MANCHESTER - Over the last year, Community Market Days (CMDs) have sprung up in Manchester. I attended one in January and left with a ridiculous quantity of food: several pounds of humanely-raised ham, bacon, two varieties of sausage, and pork chops from Bardo Farm; two dozen eggs; baked goods; and grassfed ground beef ordered wholesale.
I spoke with five members of the Shire Co-op to learn more about this unique organization. I spoke with Jessica Love, who moved to Manchester from Florida three years ago as part of the Free State Project; Constance Spencer, another Free Stater who moved from Alaska with her family less than a year ago, now also in Manchester; Jack Shimek, a 30-year New Hampshire resident who signed the FSP Statement of Intent prior to the selection of New Hampshire as the “Free State”, now based in Milford; Kate Ager, a Keene native now living in Henniker; and Daniel Cuevas, also in Manchester.
SLN: Thank you all for agreeing to be interviewed! Could each of you tell me what your role is in the Shire Co-op?
The event takes place Sept. 19-20, 2014 in the towns of Portsmouth, Newmarket and Lee, New Hampshire.
The weekend's festivities kick off with a private screening of Hori Smoku: The Life of Norman K. Collins at the Hotel Portsmouth. This feature-length documentary explores the life of iconoclast Norman "Sailor Jerry" Collins. Collins is the father of modern-day tattooing, whose uncompromising lifestyle and larger-than-life persona made him an American legend. Through rare interviews, photographs, and archival footage, Hori Smoku tells the story of this radical entrepreneur who built an underground movement that eventually went mainstream. Complementary rum-soaked Holy Donuts will be served. Coffee, beer & wine will be available at a cash bar.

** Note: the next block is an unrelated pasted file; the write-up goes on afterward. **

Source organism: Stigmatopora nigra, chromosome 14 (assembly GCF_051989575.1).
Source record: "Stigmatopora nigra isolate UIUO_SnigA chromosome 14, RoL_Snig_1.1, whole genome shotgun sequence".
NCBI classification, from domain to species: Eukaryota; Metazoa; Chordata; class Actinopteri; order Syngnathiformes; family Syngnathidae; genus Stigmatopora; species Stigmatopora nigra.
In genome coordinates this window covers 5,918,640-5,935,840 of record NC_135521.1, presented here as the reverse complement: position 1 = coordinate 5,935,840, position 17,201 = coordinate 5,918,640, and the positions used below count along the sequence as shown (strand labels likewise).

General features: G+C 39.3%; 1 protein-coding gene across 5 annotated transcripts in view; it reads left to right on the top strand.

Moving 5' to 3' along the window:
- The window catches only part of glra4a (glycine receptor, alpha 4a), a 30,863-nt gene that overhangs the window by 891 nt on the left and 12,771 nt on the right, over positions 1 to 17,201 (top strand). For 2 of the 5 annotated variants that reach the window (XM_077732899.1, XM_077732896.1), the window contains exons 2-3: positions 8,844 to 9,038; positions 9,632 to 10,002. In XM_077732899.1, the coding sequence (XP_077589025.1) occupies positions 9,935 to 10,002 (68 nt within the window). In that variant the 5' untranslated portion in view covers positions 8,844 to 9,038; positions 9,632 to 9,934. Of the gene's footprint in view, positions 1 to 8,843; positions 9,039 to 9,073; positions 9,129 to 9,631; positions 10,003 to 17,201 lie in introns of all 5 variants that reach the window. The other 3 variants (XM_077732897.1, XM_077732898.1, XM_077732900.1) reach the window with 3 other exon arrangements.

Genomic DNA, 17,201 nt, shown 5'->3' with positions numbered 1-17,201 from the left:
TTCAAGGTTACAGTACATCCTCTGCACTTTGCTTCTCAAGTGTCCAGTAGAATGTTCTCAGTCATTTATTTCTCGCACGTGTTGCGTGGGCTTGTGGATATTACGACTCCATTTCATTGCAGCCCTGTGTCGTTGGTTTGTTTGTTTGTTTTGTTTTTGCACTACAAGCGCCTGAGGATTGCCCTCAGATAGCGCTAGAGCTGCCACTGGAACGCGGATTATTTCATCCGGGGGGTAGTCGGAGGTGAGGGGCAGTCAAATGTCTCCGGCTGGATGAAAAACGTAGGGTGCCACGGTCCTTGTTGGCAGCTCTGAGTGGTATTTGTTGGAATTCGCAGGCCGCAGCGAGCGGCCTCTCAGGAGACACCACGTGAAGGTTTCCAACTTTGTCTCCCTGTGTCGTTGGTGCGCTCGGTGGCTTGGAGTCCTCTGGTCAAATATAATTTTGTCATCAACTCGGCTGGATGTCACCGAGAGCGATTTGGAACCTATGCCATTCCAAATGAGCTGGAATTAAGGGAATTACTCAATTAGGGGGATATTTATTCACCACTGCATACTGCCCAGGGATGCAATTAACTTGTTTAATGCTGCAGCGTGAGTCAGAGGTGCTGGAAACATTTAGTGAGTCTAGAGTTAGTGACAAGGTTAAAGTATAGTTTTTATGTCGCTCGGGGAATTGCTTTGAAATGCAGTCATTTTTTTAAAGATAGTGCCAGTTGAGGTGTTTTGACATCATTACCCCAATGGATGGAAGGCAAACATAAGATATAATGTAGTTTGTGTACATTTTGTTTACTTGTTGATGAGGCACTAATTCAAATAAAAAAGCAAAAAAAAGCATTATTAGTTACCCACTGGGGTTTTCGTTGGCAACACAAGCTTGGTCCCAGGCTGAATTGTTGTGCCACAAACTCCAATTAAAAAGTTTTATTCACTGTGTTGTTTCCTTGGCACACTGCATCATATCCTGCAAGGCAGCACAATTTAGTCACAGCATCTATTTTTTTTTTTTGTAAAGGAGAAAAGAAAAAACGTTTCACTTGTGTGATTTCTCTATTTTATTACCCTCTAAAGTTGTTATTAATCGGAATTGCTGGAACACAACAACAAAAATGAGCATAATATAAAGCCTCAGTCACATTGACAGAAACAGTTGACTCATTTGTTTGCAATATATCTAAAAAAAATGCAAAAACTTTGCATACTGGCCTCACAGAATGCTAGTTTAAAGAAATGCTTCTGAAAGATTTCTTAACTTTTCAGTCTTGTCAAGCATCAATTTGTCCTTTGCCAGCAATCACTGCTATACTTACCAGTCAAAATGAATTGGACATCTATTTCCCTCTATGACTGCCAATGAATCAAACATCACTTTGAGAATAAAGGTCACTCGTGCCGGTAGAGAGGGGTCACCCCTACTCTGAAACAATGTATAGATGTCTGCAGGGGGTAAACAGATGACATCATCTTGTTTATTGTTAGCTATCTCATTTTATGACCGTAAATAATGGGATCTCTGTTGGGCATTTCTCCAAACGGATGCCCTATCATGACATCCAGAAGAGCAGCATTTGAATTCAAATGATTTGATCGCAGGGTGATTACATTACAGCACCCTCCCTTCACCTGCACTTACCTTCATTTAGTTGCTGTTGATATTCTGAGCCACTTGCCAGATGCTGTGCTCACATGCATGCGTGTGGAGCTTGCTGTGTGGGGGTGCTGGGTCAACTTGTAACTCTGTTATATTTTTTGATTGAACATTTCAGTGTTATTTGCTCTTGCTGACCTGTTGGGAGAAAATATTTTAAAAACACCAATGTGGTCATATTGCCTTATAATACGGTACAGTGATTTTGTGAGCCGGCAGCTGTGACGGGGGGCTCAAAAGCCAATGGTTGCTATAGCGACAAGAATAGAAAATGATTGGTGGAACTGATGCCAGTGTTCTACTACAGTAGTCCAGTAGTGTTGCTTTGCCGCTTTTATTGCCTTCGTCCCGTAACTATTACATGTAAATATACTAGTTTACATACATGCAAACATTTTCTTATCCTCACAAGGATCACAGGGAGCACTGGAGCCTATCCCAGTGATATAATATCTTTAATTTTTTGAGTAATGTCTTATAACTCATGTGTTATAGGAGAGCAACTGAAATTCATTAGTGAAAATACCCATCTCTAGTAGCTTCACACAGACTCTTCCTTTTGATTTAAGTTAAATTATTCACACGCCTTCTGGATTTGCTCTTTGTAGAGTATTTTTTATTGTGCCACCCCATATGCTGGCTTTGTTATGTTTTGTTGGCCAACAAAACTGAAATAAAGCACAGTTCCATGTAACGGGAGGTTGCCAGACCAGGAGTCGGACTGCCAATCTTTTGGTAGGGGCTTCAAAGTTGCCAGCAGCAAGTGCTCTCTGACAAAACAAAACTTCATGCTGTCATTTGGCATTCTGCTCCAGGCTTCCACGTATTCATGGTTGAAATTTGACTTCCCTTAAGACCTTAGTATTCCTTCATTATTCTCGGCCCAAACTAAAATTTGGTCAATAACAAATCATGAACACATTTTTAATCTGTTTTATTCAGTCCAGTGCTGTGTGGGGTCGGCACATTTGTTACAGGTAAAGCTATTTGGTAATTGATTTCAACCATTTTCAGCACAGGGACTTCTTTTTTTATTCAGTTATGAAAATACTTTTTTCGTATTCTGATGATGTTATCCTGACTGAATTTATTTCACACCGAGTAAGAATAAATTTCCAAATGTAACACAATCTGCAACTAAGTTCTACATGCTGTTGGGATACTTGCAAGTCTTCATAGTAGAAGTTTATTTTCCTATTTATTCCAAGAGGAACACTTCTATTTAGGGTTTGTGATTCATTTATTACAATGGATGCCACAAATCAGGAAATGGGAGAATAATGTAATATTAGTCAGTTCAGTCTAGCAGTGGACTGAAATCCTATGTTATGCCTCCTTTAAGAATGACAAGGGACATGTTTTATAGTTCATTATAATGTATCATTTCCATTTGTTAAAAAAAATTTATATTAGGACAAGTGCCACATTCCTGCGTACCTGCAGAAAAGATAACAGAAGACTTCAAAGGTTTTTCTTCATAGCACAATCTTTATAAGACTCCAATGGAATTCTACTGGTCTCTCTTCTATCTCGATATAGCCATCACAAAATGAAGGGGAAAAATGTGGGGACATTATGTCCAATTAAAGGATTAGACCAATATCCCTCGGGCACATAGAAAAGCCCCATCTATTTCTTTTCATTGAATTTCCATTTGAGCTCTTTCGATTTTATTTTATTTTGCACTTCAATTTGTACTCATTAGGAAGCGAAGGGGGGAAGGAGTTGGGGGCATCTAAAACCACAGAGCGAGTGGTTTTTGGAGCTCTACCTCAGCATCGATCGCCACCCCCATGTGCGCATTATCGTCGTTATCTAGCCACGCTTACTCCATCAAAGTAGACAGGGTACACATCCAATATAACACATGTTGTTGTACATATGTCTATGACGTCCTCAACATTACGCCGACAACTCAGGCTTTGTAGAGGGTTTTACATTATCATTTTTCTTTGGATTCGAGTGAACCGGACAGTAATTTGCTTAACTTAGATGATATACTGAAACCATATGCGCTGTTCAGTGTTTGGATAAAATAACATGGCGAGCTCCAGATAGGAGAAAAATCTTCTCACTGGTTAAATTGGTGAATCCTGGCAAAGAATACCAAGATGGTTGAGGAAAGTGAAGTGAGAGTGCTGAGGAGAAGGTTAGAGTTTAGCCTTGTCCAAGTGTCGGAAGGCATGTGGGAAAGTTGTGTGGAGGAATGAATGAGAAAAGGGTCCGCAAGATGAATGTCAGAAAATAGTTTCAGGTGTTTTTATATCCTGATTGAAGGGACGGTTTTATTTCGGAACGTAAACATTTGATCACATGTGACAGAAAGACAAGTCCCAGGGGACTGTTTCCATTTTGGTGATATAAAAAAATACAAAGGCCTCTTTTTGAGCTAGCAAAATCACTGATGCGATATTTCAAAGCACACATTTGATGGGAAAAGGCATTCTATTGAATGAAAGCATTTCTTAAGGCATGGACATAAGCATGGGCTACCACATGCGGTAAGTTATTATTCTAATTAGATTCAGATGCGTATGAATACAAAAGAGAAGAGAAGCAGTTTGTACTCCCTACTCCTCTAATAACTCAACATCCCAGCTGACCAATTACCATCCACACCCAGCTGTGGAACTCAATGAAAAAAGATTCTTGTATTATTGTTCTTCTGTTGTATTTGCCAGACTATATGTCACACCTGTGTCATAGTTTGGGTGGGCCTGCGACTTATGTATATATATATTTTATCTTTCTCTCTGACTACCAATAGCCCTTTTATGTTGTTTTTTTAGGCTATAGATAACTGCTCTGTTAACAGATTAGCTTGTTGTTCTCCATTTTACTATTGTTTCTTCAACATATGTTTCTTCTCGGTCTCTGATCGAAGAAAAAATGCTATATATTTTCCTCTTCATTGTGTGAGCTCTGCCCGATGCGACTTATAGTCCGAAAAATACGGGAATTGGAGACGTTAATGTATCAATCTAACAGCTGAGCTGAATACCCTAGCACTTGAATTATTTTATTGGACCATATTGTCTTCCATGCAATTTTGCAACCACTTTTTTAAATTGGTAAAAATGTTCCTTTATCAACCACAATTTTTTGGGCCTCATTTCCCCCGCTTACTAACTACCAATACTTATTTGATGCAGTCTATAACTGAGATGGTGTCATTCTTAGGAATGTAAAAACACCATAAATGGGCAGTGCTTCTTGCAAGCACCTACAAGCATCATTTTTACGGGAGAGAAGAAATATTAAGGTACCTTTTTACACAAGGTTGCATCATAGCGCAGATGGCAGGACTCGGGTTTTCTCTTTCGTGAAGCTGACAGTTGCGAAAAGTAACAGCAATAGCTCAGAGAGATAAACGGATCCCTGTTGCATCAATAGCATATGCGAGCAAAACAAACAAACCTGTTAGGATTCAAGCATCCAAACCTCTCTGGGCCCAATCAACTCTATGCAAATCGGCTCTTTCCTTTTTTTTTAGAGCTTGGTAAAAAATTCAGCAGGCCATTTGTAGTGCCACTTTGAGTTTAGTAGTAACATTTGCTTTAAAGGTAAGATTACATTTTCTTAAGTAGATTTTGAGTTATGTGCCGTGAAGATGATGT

By Carla Gericke*
The mission? Protect the peaceful people of New Hampshire from the Thin Blue Revenue Seeking Line. How? More than 30 liberty loving locals, Free Staters and others alike, spent Friday night, July 25, 2014, warning motorists in Manchester of a suspicionless "sobriety" checkpoint. New Hampshire boasts many quaint laws, including one that requires police departments to announce the date, time and place of DUI checkpoints.
Around 10 p.m. on this balmy summer evening, activists started lining up along Elm Street, the main thoroughfare from downtown. From our vantage point, the single-direction suspicionless checkpoint was tucked behind an incline, hidden from view to approaching motorists. A coincidence? As someone who has only been fined for speeding on a downhill, I think not.
PORTSMOUTH - On July 25th, Mike Vine, co-organizer of the Free State Project's PorcFest X, announced on Facebook that the Freecoast is getting its first liberty space this fall, expected to open Sept 1. I spoke with Vine about the new venue, dubbed the Praxeum.
SLN: Who's behind this venture?
Vine: A few partners, all in the Freecoast liberty community, put up the financing to get it rolling. We have a lot of space and hope to make it financially sustainable long term. For now, the partners view it as a combination space for us to do our projects and as a way to give back to the liberty community.
SLN: What's your vision for the venue?
Vine: My vision is to have a flexible use space for liberty-oriented people. It can serve as a co-working space for freelancers. It can be a classroom... a space for private events... a hangout for the local liberty community.
Bitcoin, the increasingly popular peer-to-peer, stateless cryptocurrency, has been embraced by New Hampshire political candidates. In May, the Federal Election Commission made Bitcoin a legal form of currency for campaign contributions. Since then, New Hampshire liberty candidates have wasted no time adopting its use in their fundraising.